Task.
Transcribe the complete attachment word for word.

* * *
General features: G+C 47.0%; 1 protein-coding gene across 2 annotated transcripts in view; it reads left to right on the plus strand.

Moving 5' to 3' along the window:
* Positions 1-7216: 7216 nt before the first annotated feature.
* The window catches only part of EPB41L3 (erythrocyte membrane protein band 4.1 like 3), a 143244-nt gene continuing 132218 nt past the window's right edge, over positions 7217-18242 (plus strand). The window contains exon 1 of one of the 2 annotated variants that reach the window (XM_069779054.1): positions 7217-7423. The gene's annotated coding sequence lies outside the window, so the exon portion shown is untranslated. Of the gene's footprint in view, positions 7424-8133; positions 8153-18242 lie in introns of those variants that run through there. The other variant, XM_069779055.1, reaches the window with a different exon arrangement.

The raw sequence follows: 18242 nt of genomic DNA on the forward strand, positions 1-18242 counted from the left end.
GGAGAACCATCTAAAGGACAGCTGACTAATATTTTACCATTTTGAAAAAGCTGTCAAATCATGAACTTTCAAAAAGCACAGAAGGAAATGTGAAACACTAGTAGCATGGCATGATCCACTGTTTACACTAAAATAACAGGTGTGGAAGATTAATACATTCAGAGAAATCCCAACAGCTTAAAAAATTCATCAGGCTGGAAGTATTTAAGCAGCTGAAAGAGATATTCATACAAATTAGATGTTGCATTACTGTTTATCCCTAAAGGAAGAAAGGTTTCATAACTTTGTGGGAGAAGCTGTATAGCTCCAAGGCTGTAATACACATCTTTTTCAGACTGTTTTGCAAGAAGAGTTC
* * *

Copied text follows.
General features: G+C 47.0%; 1 protein-coding gene across 2 annotated transcripts in view; it reads left to right on the plus strand.

Moving 5' to 3' along the window:
* Positions 1-7216: 7216 nt before the first annotated feature.
* The window catches only part of EPB41L3 (erythrocyte membrane protein band 4.1 like 3), a 143244-nt gene continuing 132218 nt past the window's right edge, over positions 7217-18242 (plus strand). The window contains exon 1 of one of the 2 annotated variants that reach the window (XM_069779054.1): positions 7217-7423. The gene's annotated coding sequence lies outside the window, so the exon portion shown is untranslated. Of the gene's footprint in view, positions 7424-8133; positions 8153-18242 lie in introns of those variants that run through there. The other variant, XM_069779055.1, reaches the window with a different exon arrangement.

The raw sequence follows: 18242 nt of genomic DNA on the forward strand, positions 1-18242 counted from the left end.
GGAGAACCATCTAAAGGACAGCTGACTAATATTTTACCATTTTGAAAAAGCTGTCAAATCATGAACTTTCAAAAAGCACAGAAGGAAATGTGAAACACTAGTAGCATGGCATGATCCACTGTTTACACTAAAATAACAGGTGTGGAAGATTAATACATTCAGAGAAATCCCAACAGCTTAAAAAATTCATCAGGCTGGAAGTATTTAAGCAGCTGAAAGAGATATTCATACAAATTAGATGTTGCATTACTGTTTATCCCTAAAGGAAGAAAGGTTTCATAACTTTGTGGGAGAAGCTGTATAGCTCCAAGGCTGTAATACACATCTTTTTCAGACTGTTTTGCAAGAAGAGTTC